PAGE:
As a first-generation Mexican and Native American, my perspectives on the value of college credentials mirror those of my peers as well as fellow board member, Perseus (Percy) Cordero, a TRIO McNair Scholar at Westminster who participated in the student panel during the webinar. Like Percy, I grew up hearing that I would be going to college whether I liked it or not, but as I matured, so did those values. While my grandparents insisted on the importance of completing college and attaining a degree, my mom eventually stopped pressuring me. A proud Mexican, she never attended college. Instead, she belonged to the fortunate few for whom experience trumped formal education. While she imparted the importance of college to me, she never compelled me to pursue it. To her, firsthand experience held greater significance than acquiring college credentials.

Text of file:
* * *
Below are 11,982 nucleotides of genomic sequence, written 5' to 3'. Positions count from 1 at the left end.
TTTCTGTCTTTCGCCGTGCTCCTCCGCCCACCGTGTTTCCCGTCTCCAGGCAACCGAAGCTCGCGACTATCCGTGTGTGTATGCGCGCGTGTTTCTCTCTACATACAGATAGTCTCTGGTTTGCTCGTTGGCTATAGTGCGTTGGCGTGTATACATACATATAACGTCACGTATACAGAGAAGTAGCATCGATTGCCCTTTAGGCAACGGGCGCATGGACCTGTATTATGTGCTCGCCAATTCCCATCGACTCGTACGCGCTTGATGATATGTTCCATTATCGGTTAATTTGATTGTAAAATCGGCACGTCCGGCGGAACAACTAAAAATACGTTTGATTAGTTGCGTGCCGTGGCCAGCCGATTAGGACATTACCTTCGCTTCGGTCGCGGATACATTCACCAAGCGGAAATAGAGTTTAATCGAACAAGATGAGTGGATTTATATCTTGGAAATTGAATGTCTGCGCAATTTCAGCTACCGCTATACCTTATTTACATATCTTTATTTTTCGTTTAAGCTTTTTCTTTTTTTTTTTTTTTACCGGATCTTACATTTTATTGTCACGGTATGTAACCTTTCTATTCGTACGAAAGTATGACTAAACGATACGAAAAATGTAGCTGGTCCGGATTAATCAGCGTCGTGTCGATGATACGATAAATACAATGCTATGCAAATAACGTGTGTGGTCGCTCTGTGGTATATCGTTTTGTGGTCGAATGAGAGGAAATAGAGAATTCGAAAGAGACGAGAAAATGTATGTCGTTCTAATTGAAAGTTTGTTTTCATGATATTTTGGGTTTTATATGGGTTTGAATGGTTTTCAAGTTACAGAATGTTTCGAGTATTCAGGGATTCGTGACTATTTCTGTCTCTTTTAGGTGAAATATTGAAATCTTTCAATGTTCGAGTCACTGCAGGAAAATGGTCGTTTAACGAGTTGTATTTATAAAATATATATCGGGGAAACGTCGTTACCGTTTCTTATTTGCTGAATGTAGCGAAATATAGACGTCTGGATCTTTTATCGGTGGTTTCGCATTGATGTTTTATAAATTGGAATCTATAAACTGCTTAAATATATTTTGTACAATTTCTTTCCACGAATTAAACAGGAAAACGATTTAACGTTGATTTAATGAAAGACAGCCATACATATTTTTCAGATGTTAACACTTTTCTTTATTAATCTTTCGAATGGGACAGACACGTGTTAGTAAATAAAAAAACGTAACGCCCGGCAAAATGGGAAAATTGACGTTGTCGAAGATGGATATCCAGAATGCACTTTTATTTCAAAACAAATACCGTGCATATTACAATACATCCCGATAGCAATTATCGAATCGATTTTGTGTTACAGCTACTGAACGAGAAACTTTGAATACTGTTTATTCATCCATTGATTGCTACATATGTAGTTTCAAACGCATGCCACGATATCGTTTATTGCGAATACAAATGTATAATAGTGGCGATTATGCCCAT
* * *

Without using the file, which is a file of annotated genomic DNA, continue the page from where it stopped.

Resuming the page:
Despite the challenges, I remained determined to pursue a college degree. Like many students, I aspire to become the primary provider for my family and serve as a role model for my younger siblings and cousins, demonstrating that college is not an intimidating obstacle but a source of pride and opportunity. However, my greatest motivation for pursuing higher education is my grandfather. While possessing remarkable skills in areas like plumbing, electrical work, and mechanics, he never had the chance to pursue formal education. From a young age, he worked tirelessly to support his family, with education remaining out of reach. Reflecting on his life, I am saddened by the thought of the opportunities he missed due to his circumstances. If he had the resources and opportunities available to me today, he could have pursued a career as an engineer at NASA or even a CEO of his own company. His resilience and determination despite lacking formal education serve as an inspiration for me to pursue my dreams and strive for success in university. Though he may not have firsthand experience with higher education, his support has pushed me to strive for more in life.